A new research brief from Child Trends looks at the evidence on children’s sleep habits and their well-being and development. After reviewing data from various sources such as the US Bureau of Labor Statistics, the National Sleep Foundation, and several journal articles, Child Trends offers the following conclusions:
Most children are getting adequate sleep. There is no consistent evidence that children or adolescents are getting less sleep now than in the past; in fact, adolescents and young adults report somewhat more hours of sleep now than they did a decade ago.
Sleepiness can be a warning sign. There is good evidence that sleepiness, regardless of its origins, puts children and young people at risk of unintentional injuries and, for adolescents who are drivers, increases the likelihood of road accidents.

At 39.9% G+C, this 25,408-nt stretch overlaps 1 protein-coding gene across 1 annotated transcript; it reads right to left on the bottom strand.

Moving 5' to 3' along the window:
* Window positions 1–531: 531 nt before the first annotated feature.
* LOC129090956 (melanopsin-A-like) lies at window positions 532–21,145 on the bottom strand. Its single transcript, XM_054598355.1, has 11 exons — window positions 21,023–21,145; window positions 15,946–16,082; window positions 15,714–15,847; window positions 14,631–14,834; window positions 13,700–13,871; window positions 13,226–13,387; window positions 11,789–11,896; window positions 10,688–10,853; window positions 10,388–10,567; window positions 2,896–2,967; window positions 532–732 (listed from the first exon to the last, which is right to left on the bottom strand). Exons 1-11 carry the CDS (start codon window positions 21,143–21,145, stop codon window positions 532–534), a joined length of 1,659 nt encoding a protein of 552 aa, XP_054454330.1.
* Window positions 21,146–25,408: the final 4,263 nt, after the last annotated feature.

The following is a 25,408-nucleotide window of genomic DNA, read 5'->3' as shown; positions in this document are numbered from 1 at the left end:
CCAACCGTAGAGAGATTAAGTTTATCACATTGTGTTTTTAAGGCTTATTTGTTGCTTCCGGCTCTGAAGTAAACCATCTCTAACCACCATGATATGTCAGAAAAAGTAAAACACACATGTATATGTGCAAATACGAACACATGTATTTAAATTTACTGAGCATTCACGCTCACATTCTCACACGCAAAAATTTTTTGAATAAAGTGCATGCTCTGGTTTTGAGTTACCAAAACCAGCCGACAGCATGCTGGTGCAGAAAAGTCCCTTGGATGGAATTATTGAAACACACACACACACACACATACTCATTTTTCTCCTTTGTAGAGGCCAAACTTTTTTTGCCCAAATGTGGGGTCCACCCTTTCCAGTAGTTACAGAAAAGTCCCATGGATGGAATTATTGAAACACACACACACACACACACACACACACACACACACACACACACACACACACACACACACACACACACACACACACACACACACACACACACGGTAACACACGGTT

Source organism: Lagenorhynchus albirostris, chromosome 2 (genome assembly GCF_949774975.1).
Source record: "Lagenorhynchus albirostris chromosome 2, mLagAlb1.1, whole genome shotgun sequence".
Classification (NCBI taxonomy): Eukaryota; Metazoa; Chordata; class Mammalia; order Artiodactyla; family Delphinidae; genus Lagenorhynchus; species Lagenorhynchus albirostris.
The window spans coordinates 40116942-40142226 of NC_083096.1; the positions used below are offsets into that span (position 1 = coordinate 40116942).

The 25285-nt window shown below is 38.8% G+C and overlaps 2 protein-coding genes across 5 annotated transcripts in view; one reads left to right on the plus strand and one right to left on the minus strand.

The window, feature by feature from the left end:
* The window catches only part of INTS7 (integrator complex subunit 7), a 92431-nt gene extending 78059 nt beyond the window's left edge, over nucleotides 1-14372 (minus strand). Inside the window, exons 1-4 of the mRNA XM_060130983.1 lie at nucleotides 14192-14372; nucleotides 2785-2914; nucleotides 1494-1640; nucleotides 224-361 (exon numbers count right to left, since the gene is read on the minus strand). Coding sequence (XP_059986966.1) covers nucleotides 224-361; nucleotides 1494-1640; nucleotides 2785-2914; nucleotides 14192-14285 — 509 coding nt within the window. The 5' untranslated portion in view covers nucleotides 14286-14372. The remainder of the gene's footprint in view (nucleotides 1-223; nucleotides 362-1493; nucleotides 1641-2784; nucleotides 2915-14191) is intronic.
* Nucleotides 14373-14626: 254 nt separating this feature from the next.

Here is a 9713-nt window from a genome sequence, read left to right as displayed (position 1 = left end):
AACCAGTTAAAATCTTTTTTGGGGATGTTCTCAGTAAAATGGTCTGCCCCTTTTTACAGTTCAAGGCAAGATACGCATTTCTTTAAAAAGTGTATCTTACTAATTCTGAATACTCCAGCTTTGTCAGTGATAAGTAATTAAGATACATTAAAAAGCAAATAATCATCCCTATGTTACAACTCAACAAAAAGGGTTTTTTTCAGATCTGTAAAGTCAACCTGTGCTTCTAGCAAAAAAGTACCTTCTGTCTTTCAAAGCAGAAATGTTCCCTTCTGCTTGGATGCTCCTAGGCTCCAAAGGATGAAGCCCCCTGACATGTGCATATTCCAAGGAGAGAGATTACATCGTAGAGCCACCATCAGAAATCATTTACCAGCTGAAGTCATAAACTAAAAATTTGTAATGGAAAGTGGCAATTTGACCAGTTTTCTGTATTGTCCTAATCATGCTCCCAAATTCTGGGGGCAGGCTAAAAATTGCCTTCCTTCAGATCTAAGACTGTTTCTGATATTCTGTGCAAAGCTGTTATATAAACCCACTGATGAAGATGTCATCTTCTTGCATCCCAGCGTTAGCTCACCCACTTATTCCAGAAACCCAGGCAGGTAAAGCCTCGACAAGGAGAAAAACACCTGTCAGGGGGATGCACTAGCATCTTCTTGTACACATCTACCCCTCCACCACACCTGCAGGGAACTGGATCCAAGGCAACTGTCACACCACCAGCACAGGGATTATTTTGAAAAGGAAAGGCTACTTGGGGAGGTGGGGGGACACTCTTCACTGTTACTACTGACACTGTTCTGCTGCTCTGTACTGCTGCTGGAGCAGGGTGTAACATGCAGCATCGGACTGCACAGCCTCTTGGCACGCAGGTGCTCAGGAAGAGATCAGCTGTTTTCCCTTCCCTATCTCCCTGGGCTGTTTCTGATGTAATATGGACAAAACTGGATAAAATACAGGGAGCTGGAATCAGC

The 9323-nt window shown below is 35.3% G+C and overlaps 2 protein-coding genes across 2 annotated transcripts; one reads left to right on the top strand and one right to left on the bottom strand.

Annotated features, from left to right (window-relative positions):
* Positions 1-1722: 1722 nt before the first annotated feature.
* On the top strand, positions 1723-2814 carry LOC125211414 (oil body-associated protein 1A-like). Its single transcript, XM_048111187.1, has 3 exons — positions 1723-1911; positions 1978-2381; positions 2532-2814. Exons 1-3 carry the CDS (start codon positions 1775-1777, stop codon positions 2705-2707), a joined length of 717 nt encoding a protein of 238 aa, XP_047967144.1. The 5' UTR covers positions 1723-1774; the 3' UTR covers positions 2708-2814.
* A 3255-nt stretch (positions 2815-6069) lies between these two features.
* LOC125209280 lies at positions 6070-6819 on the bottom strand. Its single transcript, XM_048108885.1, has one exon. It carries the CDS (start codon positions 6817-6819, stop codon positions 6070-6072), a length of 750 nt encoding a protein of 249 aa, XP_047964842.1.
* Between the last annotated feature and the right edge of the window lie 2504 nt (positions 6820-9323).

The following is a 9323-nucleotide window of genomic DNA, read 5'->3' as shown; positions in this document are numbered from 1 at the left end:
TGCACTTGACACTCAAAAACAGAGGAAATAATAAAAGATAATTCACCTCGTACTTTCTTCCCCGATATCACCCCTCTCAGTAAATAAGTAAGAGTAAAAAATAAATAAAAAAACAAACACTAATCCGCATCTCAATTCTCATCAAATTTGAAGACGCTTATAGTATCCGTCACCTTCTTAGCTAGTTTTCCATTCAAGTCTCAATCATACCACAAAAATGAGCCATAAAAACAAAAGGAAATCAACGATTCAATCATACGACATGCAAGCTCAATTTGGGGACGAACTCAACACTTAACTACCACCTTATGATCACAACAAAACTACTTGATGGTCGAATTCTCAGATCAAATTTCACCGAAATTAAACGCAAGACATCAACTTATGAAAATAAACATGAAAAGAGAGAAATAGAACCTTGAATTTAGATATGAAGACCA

The relationship between short sleep duration and being overweight is controversial. There is sufficient evidence for a number of researchers to recommend that we look seriously at improving sleep as a strategy for preventing obesity.
Use of electronic media, particularly in the bedroom, can lead to poor-quality sleep. Children's use of mobile phones, tablets, computers, and TV close to bedtime, and especially having such media in their bedroom, is associated with poor-quality sleep.
Adolescents may benefit from later school start-times. Preliminary evidence shows that later start times are associated with improved attendance, discipline, alertness, mood, and health.
Source: Five Things to Know about Children and Sleep (2014), Child Trends.